Just today, the cyber security giant Avast revealed in a blog post that they were hacked in May earlier this year in an attempt they have termed as “Abiss.”
Leveraging on the compromised VPN profile of an employee that did not require 2FA, the intruder was able to gain domain admin privileges through privilege escalation as the employee directly did not have any such access.
Although initially, Avast could not detect the attack, finally on September 23, the team started investigations collaborating with the Czech Republic’s intelligence service and police force cybersecurity division along with a third-party forensics team.
At this stage, it has not been confirmed by the company as to which of its products were targeted. However, they suspect that CCleaner was the “likely target of a supply chain attack.” It is noteworthy that CCleaner was hacked in 2017 after a Backdoor was found in its internal system affecting 2 Million Users.
To this, they stopped the upcoming releases of the software two days later on 25 September while simultaneously verifying that no prior versions had been compromised. With that done, Jaya Baloo – the Chief Security Information Officer stated in a blog post that,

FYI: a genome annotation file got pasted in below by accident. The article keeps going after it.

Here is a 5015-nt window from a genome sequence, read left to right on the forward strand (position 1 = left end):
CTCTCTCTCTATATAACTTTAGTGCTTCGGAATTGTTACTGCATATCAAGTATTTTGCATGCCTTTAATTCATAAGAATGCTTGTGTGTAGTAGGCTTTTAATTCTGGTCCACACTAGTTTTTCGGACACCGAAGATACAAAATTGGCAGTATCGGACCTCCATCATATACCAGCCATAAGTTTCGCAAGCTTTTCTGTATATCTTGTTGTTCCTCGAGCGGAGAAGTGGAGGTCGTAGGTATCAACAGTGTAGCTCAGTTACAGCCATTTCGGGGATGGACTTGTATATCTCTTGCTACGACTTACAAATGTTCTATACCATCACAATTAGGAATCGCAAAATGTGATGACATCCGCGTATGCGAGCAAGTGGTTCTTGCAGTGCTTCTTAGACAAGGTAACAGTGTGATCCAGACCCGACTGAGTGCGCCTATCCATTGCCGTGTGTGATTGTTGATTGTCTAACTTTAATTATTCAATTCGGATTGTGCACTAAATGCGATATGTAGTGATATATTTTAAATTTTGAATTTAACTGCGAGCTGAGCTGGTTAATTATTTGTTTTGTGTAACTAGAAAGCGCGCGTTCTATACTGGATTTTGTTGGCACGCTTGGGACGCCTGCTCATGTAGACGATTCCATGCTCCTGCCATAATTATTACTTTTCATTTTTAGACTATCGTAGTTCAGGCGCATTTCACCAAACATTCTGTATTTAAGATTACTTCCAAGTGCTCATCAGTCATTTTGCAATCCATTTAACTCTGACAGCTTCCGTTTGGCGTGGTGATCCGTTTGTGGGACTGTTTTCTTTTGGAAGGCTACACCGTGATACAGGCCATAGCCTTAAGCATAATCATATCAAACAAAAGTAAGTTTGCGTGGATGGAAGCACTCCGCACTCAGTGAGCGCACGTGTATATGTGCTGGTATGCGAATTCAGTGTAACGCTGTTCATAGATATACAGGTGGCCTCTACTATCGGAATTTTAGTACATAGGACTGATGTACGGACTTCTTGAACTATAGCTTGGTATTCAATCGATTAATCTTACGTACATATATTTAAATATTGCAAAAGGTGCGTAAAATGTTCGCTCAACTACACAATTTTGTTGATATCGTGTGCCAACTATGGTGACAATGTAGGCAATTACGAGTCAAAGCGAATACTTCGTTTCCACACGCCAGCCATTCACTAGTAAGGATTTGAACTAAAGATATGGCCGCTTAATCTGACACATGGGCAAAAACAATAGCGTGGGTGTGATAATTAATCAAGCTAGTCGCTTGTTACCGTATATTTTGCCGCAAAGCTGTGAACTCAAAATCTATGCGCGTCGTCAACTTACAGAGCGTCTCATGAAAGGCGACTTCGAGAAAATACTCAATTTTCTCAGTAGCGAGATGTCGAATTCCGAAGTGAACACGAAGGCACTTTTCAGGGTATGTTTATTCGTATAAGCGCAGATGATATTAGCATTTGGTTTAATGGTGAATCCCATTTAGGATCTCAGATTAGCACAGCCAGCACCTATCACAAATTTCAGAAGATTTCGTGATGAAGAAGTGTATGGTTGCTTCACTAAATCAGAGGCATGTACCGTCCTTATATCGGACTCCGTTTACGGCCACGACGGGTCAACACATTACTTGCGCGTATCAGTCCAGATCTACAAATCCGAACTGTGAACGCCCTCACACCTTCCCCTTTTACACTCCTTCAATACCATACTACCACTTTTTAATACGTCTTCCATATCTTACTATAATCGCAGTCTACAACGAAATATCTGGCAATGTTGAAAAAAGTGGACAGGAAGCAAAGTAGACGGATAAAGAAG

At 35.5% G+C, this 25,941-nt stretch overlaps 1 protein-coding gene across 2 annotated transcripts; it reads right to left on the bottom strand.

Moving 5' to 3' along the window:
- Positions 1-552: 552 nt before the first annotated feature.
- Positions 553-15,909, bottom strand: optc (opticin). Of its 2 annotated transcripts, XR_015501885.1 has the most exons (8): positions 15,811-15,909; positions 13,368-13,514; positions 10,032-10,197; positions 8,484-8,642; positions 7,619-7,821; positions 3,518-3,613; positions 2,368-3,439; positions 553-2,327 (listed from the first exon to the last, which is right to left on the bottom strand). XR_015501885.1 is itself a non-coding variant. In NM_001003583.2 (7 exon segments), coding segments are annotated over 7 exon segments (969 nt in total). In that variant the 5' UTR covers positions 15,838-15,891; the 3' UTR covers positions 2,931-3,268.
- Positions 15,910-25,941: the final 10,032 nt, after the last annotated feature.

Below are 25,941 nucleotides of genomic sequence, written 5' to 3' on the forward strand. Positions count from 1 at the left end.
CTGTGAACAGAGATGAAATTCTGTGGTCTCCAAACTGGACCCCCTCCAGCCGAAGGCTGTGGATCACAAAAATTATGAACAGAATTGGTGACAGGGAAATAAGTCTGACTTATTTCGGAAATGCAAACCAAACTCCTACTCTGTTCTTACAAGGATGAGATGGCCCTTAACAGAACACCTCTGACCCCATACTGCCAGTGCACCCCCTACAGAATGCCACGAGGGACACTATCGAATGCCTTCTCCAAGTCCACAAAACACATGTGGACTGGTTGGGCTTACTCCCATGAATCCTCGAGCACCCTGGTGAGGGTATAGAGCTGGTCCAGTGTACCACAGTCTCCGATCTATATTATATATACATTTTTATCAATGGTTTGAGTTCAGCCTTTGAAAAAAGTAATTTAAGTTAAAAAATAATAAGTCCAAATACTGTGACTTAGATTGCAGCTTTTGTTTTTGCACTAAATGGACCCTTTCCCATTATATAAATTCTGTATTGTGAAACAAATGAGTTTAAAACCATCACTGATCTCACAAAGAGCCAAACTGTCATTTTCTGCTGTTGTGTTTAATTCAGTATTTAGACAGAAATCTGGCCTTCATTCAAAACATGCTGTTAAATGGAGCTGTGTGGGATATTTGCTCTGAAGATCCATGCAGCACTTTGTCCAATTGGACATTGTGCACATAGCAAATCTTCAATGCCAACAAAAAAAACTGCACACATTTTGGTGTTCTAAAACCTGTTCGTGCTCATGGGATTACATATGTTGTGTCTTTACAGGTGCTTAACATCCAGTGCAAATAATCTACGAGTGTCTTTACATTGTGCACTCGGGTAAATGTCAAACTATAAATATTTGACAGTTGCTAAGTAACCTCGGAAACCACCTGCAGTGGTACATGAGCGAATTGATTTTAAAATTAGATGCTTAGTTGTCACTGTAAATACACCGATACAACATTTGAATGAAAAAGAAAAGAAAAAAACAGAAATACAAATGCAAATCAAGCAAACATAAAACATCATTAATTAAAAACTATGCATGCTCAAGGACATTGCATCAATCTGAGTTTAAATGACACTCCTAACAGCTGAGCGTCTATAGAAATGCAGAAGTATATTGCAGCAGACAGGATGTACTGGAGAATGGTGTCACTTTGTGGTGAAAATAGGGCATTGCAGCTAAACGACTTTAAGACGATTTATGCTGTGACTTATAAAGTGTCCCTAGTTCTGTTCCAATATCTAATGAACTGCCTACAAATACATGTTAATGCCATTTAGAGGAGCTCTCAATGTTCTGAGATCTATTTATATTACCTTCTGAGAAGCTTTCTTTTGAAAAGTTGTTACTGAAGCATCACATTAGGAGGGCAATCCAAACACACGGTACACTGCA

We first re-signed a clean update of the product, pushed it out to users via an automatic update on October 15, and second, we revoked the previous certificate. Having taken all these precautions, we are confident to say that our CCleaner users are protected and unaffected.
Furthermore, CCleaner has also confirmed that their software is fully protected and secure in a series of tweets to HackRead:
(1/4) As a global software company, we rigorously monitor and test our systems, and cooperate with local, regional, and international agencies to actively track and verify malicious behavior.
— CCleaner (@CCleaner) October 22, 2019
Meanwhile, for the foreseeable future, Avast has reiterated its commitment to improving its security and response measures with a proposed action of further investigation both internally and with law enforcement agencies.
Furthermore, all employee credentials have been reset. On the other hand, looking at a snapshot of Avast’s stock does reveal a certain degree of volatility with it opening at £398.40, reaching a low of £383.40 during the day but finally ending it on a high note at £401. Nonetheless, no connection is confirmed between this hack and the fluctuations as seen.